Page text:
Initially, GAFA didn’t seem to pose much of a threat to traditional financial institutions. How could a company that builds iPods possibly impact a bank? How could a company that operates an internet search engine affect a financial institution’s ability to store a customer’s money?
Hindsight gives us more clarity today than when these companies were in their infancy, and identifying the potential of these trends to proliferate 20 or 30 years down the road would have been difficult.
Today, however, it is becoming increasingly clear that companies like Amazon and Facebook may pose an even bigger threat to financial institutions than fintech startups. This is primarily because of their ability to provide engaging user experiences that take advantage of customers’ desire to make shopping, or checking a social media account, actually fun.
When consumers say things like, “Why can’t my bank just be like Apple?” or, “This would be so much better if I banked with Amazon,” they are telling us that they have become so used to the simple, elegant experiences these companies offer that they look with disdain on anything that falls short of those experiences.
If given the opportunity to discard their financial institution in favor of banking with the likes of Google, Amazon, or Apple, I suspect that many brand loyalists would likely do so in a heartbeat.
Amidst this mindset, tech companies are pioneering new advances in cloud computing, AI, big data, blockchain, and more, all to improve the customer experience as a means of driving growth.
Meanwhile, financial institutions are mired in legacy technology, lagging years behind because they lack the tech experience within their organizations to adequately scale at a pace customers expect and demand.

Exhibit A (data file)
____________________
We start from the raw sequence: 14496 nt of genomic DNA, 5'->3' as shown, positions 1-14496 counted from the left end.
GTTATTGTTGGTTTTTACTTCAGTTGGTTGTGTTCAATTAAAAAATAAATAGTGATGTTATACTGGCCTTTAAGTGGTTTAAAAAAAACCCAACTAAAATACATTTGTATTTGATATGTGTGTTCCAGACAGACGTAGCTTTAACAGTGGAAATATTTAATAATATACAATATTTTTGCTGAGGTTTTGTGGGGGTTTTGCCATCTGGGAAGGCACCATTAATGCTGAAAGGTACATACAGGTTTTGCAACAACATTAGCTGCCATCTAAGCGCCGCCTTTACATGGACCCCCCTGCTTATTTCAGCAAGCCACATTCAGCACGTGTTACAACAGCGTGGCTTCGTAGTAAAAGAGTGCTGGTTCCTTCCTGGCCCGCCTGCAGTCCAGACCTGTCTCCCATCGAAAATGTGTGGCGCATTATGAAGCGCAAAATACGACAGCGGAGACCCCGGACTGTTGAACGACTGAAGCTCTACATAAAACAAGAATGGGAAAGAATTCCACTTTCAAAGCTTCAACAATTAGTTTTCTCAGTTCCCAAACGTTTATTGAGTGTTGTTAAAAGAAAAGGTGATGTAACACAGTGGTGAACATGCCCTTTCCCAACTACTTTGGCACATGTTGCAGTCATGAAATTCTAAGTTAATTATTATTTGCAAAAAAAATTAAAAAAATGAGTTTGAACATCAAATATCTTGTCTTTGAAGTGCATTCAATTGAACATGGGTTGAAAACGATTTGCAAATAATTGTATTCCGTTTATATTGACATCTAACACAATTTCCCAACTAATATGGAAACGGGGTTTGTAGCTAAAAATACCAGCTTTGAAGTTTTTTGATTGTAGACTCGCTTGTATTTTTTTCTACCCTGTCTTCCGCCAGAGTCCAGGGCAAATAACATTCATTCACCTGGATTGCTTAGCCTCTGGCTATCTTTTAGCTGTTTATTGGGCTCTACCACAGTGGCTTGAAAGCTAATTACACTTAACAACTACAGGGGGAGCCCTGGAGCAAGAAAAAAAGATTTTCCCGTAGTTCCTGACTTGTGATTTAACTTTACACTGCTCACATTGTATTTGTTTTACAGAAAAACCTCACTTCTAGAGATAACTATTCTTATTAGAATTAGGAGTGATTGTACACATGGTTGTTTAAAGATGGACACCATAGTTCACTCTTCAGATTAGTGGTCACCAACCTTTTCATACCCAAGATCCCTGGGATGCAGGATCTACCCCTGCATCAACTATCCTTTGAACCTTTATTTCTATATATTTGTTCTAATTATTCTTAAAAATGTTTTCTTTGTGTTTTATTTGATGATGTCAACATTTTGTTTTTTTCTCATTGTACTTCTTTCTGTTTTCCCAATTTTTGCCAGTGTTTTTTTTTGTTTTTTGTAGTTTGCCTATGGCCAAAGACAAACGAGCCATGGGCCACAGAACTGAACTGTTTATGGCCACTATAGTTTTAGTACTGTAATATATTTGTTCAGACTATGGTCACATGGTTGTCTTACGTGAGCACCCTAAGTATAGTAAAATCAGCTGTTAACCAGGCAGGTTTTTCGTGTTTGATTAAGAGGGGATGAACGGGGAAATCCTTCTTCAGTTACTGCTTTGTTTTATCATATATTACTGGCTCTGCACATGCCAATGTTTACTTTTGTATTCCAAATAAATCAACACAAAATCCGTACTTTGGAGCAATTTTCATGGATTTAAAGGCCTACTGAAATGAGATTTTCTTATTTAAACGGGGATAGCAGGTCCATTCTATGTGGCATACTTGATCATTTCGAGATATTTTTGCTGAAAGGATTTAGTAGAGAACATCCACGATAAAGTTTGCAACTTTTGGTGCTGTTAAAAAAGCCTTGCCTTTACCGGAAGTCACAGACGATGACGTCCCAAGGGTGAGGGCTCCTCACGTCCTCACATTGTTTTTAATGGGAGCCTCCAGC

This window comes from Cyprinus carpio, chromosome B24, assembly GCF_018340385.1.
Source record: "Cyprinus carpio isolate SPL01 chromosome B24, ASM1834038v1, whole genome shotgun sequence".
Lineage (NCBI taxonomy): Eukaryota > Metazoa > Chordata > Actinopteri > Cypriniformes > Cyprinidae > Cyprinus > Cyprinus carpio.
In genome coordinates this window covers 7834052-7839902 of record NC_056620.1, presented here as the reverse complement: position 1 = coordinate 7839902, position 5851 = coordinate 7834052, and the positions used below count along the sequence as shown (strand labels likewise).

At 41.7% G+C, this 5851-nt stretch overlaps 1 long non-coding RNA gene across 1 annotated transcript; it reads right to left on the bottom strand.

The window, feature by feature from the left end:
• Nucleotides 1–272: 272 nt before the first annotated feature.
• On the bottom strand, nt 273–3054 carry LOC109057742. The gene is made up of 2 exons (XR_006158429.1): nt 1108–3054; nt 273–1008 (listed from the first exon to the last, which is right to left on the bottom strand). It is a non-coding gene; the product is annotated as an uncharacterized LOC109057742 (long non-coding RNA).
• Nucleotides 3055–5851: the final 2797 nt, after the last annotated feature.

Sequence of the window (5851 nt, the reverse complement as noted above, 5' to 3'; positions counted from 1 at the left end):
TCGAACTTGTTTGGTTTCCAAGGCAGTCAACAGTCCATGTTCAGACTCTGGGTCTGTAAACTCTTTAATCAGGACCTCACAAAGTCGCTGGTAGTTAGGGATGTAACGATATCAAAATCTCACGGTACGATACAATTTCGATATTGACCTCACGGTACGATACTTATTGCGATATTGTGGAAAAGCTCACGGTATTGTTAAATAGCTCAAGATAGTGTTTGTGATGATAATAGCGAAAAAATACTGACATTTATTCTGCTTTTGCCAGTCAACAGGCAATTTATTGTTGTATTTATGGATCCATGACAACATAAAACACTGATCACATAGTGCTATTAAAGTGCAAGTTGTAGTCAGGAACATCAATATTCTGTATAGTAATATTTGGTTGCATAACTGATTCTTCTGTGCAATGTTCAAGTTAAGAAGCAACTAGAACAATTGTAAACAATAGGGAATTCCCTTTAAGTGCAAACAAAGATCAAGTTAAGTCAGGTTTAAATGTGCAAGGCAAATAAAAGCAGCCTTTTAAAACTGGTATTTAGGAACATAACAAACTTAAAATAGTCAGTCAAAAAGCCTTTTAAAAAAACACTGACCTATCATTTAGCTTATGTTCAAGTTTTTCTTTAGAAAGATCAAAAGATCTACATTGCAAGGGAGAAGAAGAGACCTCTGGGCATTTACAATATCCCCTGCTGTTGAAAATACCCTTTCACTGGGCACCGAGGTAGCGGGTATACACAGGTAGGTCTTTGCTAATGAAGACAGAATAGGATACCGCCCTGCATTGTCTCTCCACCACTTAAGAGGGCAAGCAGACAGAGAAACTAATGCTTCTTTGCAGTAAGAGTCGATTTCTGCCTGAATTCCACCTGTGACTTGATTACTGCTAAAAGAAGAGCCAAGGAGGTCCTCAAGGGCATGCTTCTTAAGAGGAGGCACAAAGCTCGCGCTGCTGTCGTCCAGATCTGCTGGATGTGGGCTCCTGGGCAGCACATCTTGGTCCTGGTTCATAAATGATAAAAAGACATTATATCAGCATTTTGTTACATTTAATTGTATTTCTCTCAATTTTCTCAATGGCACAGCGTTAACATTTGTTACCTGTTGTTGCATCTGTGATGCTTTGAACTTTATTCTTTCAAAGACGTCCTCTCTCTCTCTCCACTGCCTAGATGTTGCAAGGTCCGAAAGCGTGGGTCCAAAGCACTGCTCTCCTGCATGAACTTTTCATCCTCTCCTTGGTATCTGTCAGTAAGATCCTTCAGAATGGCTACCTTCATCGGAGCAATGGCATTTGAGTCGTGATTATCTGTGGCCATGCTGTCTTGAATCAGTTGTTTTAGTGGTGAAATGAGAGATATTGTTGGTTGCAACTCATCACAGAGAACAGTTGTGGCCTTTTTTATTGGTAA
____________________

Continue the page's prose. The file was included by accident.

How do banks catch up?
To make the improvements necessary to attract and retain customers with an engaging user experience, banks and credit unions have to adopt a growth mindset.
I’ve encountered several financial institutions that don’t place a premium on holding the conversations that address short-term pain points to learn the critical lessons that predicate success and growth.
Your financial institution is not going to become Apple overnight. However, you can have conversations with your technology partners about how they can provide the best possible tools for building unmatched customer devotion. You can attend conferences that envision the future of banking. You can dedicate your resources to creating the best possible customer experience, in the digital channel or otherwise.
In doing so, you’re laying the foundation of services and experience that can engender the same kind of brand loyalty that the biggest tech companies in the world currently inspire in their customers every time they log on to do some shopping or check social media.
About the author
Jordan Wright, director of business development at Q2 Open, is a proven fintech entrepreneur, innovator, and leader. The Q2 Open team uses API technology to drive new strategies for innovation and growth. Wright thrives on data, research, and meeting new people, and when he's not in the office, he loves spending time on fun projects with his kids.